G.L. Chopra, J.
1. This appeal is directed against an order of the Election Tribunal, Karnal, dismissing the election petition presented by the appellant to challenge the election of Ch. Multan Singh, respondent, to the Punjab Legislative Assembly from Gharaunda Constituency, on the preliminary objection that the provisions of Section 117 of the Representation of the People Act, 1951, had not been complied with.
2. Section 117 of the Act lays down :
'The petitioner shall enclose with the petition a Government Treasury receipt showing that a deposit of one thousand rupees has been made by him either in a Government Treasury or in the Reserve Bank of India in favour of the Secretary to the Election Commission as security for the costs of the petition.'
Sections 85 and 93 enjoin that the Election Commission or the Tribunal, as the case may be, shall dismiss an election petition if the provisions of Section 117 have not been complied with.
3. The petitioner had deposited the amount of Rs. 1.000/- in Government Treasury, Karnal, and enclosed the receipt thereof with the petition. The receipt, as reproduced in the judgment under appeal, reads --
To be filled in by the remitter.To be filled by the Departmental Officer or the Treasury.
By whom tendered.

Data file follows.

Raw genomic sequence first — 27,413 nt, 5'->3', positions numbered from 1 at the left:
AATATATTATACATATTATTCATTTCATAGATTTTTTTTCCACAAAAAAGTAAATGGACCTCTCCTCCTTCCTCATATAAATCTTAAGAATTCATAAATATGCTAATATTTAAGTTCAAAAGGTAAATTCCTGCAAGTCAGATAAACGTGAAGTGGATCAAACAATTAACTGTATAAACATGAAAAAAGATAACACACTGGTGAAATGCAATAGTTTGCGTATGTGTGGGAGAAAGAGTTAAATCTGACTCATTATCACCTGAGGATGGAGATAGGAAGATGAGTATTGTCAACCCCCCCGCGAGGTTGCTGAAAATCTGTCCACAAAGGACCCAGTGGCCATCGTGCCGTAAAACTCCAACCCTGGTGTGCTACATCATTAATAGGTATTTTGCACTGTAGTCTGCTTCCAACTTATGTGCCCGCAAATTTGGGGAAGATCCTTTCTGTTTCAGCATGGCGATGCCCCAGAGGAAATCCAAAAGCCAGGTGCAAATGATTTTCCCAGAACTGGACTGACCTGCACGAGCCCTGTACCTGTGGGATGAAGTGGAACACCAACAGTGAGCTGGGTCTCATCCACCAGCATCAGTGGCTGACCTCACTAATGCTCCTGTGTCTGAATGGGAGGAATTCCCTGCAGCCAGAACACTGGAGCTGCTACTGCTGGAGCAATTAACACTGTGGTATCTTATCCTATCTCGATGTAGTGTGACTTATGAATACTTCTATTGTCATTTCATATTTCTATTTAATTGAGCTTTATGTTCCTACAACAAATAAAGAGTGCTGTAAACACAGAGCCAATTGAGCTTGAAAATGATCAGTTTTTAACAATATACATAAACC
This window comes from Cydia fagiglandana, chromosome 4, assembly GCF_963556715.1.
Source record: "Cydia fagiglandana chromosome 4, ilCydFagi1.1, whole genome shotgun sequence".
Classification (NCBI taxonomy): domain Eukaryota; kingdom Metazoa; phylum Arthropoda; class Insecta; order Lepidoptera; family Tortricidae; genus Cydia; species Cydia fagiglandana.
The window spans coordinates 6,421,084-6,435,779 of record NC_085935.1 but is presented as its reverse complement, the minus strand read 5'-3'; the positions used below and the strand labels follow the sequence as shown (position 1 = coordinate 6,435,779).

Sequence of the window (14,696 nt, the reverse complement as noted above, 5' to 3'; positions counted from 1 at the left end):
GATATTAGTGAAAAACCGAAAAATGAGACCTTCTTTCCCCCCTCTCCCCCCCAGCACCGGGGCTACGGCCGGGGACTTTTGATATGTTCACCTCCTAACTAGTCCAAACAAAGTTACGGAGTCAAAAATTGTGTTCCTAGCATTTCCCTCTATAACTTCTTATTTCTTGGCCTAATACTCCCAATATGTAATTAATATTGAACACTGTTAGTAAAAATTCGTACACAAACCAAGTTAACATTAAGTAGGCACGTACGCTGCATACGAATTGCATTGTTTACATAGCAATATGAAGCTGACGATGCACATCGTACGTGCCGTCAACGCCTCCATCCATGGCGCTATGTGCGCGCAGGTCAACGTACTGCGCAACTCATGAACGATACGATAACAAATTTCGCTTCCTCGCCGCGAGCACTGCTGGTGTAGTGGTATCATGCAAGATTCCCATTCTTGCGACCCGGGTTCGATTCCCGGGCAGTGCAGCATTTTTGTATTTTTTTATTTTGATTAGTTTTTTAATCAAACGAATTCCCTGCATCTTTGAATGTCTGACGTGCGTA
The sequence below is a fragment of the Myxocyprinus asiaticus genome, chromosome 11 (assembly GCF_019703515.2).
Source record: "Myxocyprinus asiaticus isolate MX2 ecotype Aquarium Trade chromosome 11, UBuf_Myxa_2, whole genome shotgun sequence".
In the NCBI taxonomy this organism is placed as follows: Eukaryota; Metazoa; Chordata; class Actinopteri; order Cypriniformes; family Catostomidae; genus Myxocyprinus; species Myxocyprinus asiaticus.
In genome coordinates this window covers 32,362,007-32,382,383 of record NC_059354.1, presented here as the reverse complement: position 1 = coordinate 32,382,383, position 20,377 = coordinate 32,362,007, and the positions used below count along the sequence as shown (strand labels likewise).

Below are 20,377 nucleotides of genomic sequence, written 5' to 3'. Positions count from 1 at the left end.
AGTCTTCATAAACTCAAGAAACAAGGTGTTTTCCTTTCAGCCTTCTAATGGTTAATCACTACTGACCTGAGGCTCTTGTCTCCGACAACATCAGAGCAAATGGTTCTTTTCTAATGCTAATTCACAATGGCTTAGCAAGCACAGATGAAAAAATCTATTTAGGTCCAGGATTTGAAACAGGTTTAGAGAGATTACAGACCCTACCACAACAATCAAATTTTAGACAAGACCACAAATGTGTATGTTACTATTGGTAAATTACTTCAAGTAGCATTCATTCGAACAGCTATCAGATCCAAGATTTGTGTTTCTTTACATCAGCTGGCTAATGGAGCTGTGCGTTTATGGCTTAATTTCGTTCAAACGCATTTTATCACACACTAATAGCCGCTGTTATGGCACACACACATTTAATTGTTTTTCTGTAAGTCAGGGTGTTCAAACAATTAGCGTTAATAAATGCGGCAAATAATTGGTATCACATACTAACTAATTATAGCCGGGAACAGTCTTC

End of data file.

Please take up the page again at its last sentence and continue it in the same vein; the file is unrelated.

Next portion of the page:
Name tor designation) address of the person on whose behalfmoney is paid
Full particuiars of the remittances and of authority (ifany).
Head of Account
Order to the Bank.
Ruiya Ramwald Panna Lal,sakin Gha-war. Gharaun-dy, Vidhan Sa-bha.
Secretary, Election, Commission, Zamanat, Election peti-tion,nisbat, Gharaunda Consultuency, Punjab Vidhan Sabha.
Rs. 1,000 Mabligh, el jazar rupaya siraf.
Date. Correct, receive and grant receipt. Signature and fulldesignation ot the officer ordering the money to be paid in.'
(1) that 'the words 'for' or 'in favour of are conspicuous by their absence in the receipt', and (2) that the receipt does not state that the amount was deposited 'as security for the costs of the petition'. The provisions of Section 117 were, therefore, held not to have been complied with, and the petition was dismissed, The present appeal preferred by the petitioner was first heard by this Court in the absence of the respondent and accepted vide its order dated 20th March, 1958. It has now been again heard on an application presented by the respondent.
4. As regards the first defect pointed out by the Tribunal, Mr. D. N. Aggarwal, learned counsel for the respondent, frankly concedes that it could not be regarded as non-compliance with the provisions of Section 117. The heading of Column 3 of the receipt and the entries therein read together leave no doubt that the deposit was made in favour of the Secretary, Election Commission, and that the Secretary was entitled to withdraw the amount. The section nowhere requires that the words 'in favour of' must appear on or be repeated in the receipt.
5. The second objection is that the amount of Rs. 1,000/- is not stated in the receipt to have been deposited as security for the costs of the petition. At the outset, I must confess that I could not notice any such defect in the receipt even on reading its contents more than once. The receipt states that the amount of Rs. 1,000/- was deposited as 'security in the Election petition relating to Gharaunda Constituency, Punjab Vidhan Sabha'. The objection is that the words 'for the costs' are missing.